Am I Yelling at My Kids Too Much?
Today’s post is courtesy of Elizabeth Patterson, a working parent, and mom of two.
Recently, I had my thyroid gland removed and, because of the surgery and other issues, I was left with no voice for about a week. My husband joked that this procedure was just terrific and thanked the surgeon. Unfortunately, I could tell that our five-year-old son and three-year-old daughter agreed with my husband. I am now faced with a vivid scar and a harsh life lesson: I yell at my kids too much.
LEARNING TO STOP YELLING & PRACTICE POSITIVE PARENTING
Everyone is impressed with our children’s verbal ability—they express themselves well, have a great vocabulary, etc. As babies, I would narrate through the course of my day and sing to them and make jokes and giggle. Aside from giving them language, I wanted to use positive parenting techniques to encourage happy behavior, set an example for a positive outlook, and show them how important—and how easy—it really is to be open for a laugh.
Somewhere in the last five years, I’ve become an example of a drill sergeant instead. Sure, I respond to the whining, the arguments, and the tears with compassion. For about thirty seconds. At that point, I confess that I resort to raising my voice, and, if we are late, or I’m getting dinner ready, or I’ve asked six times that you get your coat on, I yell. Now my kids are yellers, too, play-acting with toys and acting out against each other. In preschool, my daughter was asked to do an emotional self-portrait…at the bottom of the page of colorful squiggles her teacher wrote that she “is mad.” Ouch. In kindergarten, my son goes to the school nurse, almost daily, after lunch, for a mystery boo-boo. He must be looking for someone to comfort him. That broke my heart.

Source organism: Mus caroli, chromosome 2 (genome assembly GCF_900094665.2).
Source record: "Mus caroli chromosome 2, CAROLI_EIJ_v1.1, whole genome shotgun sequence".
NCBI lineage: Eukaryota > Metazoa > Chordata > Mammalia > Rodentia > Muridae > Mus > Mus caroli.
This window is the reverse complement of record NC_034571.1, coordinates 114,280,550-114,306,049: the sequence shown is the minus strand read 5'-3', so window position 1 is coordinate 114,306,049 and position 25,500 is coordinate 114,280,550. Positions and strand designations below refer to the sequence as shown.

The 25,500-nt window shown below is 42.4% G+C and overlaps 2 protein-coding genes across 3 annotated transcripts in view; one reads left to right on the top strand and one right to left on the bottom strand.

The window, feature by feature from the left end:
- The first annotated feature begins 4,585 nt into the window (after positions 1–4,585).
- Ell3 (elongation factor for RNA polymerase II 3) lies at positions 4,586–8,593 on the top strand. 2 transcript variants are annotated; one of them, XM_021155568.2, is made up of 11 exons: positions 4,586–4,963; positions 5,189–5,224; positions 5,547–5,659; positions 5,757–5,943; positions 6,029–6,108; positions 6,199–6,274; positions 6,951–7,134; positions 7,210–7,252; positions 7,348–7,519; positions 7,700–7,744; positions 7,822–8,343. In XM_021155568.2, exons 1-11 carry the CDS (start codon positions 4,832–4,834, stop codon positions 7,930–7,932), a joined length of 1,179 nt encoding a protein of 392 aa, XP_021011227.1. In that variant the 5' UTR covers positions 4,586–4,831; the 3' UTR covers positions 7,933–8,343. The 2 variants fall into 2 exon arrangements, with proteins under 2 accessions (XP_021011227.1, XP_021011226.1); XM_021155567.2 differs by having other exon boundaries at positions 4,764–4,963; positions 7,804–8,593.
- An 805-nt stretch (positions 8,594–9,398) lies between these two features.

In that week of silence, I learned to stop yelling at my kids and focus more on positive parenting. I learned to teach good manners and behavior by listening. I had to communicate in different ways, so I hugged more. I smiled more. I could still laugh. I also walked away when necessary instead of yelling. I instituted a new rule—no more shouting between rooms. If you need something, come to me and ask.
The first time I raised my voice again after the surgery, it hurt…in every way possible from my throat to my heart to my conscience. I could see the disappointment on my children’s faces.
So, even though my voice is back, I tell myself that yelling at my children will hurt. Because it always does.
Hear from early childhood experts Ellen Galinsky, the Chief Science Officer at the Bezos Family Foundation and Executive Director at Mind in the Making, and Rachel Robertson, the Education and Development Vice President at Bright Horizons, as they discuss common parenting challenges and the science behind parenting that can turn frustration into great skills for life.
I’m Elizabeth Patterson. In my late 40s, my life has completely turned around in a few short years. I was single, but now am married with two children. I used to live a simple, organized city life, but am now in the suburbs, trying to find my car keys and finally understanding years of TV commercials about serving dinner in under 30 minutes. There are ups and downs, but I think I’m the luckiest person in the world.